Does anyone know a good source of information on how to produce Rhizobacteria?
I have been told that they exist in areas where the plants that host them grow naturally. Like the Rhizos that attach to oak tree roots, are avalable in the woods near oak trees. That may not help your particular need, if not others will answer.
Rhizobacteria, generally Nitrogen fixing on legumes, can be present in good healthy soils, or you can purchase innoculants to coat the seeds. I have yet to find a good source of information on how to produce, or grow, those bacteria except to make the soil into a good healthy soil well endowed with organic matter.
Bob, if I knew more about your goals, I might be able to help direct you to some information.
Different forms of beneficial (essential) bacteria have been cultivated and available commercially for a very long time.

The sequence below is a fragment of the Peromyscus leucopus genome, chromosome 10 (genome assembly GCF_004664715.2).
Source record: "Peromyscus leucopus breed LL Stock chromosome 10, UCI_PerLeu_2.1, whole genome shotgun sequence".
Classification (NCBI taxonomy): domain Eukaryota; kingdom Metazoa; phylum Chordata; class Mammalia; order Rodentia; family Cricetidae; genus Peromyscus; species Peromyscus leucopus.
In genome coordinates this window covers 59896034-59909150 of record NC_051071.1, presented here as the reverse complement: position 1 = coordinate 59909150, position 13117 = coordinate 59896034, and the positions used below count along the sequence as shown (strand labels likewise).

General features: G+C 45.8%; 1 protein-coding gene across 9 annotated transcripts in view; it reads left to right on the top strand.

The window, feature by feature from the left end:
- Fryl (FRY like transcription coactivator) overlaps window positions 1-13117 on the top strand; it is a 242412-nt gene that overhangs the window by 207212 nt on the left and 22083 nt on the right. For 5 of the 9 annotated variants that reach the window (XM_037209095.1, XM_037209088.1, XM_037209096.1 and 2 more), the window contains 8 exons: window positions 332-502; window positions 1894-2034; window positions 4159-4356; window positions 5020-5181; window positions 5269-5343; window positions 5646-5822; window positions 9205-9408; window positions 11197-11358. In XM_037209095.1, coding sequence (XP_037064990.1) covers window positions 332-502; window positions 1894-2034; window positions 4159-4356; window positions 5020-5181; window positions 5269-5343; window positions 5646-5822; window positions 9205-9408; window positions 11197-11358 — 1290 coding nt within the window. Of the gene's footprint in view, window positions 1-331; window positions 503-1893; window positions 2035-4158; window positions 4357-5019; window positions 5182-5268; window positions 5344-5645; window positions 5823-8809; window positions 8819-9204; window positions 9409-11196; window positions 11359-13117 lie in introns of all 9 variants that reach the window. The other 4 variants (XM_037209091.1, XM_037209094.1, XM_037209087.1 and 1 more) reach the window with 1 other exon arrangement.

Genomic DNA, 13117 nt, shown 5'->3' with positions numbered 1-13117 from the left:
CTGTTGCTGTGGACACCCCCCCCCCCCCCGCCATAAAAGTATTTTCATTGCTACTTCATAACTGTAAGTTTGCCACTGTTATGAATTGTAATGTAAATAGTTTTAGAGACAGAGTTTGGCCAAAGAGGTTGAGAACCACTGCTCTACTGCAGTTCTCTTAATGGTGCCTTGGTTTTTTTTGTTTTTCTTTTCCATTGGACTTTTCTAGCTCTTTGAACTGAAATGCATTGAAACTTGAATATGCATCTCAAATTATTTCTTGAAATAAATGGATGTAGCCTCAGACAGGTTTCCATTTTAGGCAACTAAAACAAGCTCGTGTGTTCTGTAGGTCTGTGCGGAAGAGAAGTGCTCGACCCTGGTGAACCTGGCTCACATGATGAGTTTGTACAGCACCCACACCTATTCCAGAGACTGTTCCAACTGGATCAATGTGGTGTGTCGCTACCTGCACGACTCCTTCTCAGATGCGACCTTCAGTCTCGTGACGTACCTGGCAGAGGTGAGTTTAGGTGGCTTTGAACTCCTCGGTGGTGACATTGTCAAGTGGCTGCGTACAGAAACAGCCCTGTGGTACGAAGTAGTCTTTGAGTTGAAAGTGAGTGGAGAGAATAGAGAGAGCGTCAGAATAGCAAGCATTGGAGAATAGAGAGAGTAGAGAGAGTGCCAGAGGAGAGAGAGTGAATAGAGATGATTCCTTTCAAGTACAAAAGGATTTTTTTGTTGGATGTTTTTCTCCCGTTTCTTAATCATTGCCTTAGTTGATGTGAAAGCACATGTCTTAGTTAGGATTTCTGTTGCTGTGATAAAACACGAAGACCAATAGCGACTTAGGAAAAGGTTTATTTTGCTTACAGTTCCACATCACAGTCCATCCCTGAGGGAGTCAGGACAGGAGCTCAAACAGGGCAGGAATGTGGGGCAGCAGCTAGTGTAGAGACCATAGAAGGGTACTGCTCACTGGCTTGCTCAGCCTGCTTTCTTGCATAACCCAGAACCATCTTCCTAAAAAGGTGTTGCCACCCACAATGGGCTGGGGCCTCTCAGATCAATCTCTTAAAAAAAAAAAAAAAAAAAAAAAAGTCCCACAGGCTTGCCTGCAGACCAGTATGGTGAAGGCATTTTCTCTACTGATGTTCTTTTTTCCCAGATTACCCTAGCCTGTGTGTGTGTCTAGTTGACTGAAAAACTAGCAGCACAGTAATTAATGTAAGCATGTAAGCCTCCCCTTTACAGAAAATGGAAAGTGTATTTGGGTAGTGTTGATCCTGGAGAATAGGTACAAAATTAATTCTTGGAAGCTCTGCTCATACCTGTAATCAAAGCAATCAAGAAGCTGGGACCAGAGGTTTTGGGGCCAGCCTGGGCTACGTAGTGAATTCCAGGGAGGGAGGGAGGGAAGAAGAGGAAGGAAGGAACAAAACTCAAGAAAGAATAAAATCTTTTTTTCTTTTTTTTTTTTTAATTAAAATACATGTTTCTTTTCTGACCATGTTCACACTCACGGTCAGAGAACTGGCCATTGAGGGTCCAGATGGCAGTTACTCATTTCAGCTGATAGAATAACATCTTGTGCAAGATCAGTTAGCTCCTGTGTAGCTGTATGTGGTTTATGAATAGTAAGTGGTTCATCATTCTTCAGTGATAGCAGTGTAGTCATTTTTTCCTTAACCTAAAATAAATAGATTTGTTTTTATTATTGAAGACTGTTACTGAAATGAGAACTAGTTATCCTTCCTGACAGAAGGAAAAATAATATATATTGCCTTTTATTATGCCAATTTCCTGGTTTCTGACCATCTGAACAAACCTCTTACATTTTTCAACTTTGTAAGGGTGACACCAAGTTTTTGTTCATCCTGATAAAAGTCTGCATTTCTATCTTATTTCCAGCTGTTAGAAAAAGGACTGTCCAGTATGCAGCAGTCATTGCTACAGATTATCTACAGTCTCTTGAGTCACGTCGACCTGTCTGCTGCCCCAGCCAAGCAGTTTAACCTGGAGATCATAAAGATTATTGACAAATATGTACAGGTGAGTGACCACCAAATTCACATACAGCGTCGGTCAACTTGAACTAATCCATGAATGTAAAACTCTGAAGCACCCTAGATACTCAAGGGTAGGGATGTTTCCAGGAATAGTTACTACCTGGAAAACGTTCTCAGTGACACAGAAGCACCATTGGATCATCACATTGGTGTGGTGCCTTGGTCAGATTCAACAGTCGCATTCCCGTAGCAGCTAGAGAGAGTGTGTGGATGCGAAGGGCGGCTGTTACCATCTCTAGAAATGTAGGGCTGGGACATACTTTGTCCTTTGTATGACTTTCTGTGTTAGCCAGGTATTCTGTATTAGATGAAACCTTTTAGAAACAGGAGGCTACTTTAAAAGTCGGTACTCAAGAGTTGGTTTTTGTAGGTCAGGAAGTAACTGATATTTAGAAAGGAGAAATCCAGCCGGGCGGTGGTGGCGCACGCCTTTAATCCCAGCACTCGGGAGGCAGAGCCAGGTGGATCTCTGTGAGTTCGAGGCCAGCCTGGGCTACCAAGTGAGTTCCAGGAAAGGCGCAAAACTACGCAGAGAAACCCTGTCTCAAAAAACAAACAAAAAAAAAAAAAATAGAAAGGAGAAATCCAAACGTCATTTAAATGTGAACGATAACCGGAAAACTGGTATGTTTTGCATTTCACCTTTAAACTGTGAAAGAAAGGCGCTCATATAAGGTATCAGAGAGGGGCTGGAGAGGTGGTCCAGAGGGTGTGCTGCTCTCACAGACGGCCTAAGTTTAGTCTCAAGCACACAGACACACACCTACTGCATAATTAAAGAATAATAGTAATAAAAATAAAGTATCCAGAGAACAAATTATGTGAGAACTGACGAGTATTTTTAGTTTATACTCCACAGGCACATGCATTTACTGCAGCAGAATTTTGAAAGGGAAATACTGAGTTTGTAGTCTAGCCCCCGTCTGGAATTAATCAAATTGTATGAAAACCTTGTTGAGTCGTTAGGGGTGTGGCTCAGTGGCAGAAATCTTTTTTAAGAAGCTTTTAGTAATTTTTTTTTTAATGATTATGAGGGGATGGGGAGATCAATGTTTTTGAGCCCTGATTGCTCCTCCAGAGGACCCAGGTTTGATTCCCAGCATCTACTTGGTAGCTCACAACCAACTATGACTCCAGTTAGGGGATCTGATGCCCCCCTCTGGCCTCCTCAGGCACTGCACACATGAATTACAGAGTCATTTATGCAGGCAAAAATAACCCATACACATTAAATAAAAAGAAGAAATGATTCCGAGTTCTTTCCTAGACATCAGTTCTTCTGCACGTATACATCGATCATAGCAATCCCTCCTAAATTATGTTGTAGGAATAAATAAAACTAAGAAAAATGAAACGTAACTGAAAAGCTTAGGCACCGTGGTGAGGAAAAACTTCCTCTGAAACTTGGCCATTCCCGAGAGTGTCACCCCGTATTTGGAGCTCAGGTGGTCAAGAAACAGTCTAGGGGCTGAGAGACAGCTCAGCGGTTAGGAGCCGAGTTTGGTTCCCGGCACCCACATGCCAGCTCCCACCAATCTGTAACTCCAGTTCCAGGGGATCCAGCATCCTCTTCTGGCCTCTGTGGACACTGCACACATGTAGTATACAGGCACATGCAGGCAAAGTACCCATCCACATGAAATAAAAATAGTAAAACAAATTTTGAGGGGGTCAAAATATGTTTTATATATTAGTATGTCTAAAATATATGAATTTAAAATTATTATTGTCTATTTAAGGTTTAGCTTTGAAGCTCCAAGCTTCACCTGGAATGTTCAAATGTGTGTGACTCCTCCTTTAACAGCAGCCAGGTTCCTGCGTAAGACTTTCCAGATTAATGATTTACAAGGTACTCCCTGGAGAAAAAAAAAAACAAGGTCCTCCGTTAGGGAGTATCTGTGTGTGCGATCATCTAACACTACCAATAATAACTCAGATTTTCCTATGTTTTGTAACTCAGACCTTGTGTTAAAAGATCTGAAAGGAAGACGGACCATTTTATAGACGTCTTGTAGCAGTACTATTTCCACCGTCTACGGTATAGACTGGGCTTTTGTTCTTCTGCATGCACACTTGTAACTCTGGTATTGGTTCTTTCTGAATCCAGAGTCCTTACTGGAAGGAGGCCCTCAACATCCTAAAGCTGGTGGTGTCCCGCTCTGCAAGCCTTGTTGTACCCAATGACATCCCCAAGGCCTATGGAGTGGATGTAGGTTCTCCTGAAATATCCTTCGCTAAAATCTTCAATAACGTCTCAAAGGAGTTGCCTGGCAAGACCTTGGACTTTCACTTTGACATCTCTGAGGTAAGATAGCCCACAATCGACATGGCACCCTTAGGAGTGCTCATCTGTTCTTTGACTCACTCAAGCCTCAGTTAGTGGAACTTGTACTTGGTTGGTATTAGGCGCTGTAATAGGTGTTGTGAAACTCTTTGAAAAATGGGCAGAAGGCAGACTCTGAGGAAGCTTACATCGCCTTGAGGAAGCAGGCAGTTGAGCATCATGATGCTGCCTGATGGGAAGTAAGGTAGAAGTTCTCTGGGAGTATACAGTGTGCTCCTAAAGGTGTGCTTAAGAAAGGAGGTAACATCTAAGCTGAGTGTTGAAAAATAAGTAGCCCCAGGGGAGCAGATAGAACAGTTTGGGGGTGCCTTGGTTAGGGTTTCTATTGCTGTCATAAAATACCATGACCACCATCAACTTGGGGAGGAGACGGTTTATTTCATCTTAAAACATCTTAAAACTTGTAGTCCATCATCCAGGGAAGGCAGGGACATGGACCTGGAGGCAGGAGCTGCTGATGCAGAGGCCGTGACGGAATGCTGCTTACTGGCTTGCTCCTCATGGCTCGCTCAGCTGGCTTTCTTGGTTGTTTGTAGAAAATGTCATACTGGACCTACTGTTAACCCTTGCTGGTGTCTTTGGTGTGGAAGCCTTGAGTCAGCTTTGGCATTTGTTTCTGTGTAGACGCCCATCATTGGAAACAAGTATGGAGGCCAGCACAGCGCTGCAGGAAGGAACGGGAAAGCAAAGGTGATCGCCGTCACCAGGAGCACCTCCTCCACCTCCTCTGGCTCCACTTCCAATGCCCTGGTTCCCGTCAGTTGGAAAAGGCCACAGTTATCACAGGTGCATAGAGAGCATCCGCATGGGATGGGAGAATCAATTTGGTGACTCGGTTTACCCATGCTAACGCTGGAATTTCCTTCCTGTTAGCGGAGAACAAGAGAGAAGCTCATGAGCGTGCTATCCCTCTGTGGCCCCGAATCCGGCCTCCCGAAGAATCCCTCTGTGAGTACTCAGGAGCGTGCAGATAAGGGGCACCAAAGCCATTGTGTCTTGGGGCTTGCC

For the vast majority of us, fostering a healthy natural soil is the best way of encouaging a good population of beneficial bacteria species.
Something sort of neat, is that there are thought to be soil micro-organisms that can fix nitrogen, that do no rely on the well known, symbiotic legume relationship. Haven't looked into it further, as it was only a cursory read. M
From Steve Solomon.....
"Rhizobia are not capable of being active in compost piles, but another class of microbes is. Called azobacteria, these free-living soil dwellers also make nitrate nitrogen."
Here is a link that might be useful: Curing the Heap
Thank you so much for that link pt03. I read the entire article and bookmarked it. A lot of other very informative articles and books there. :)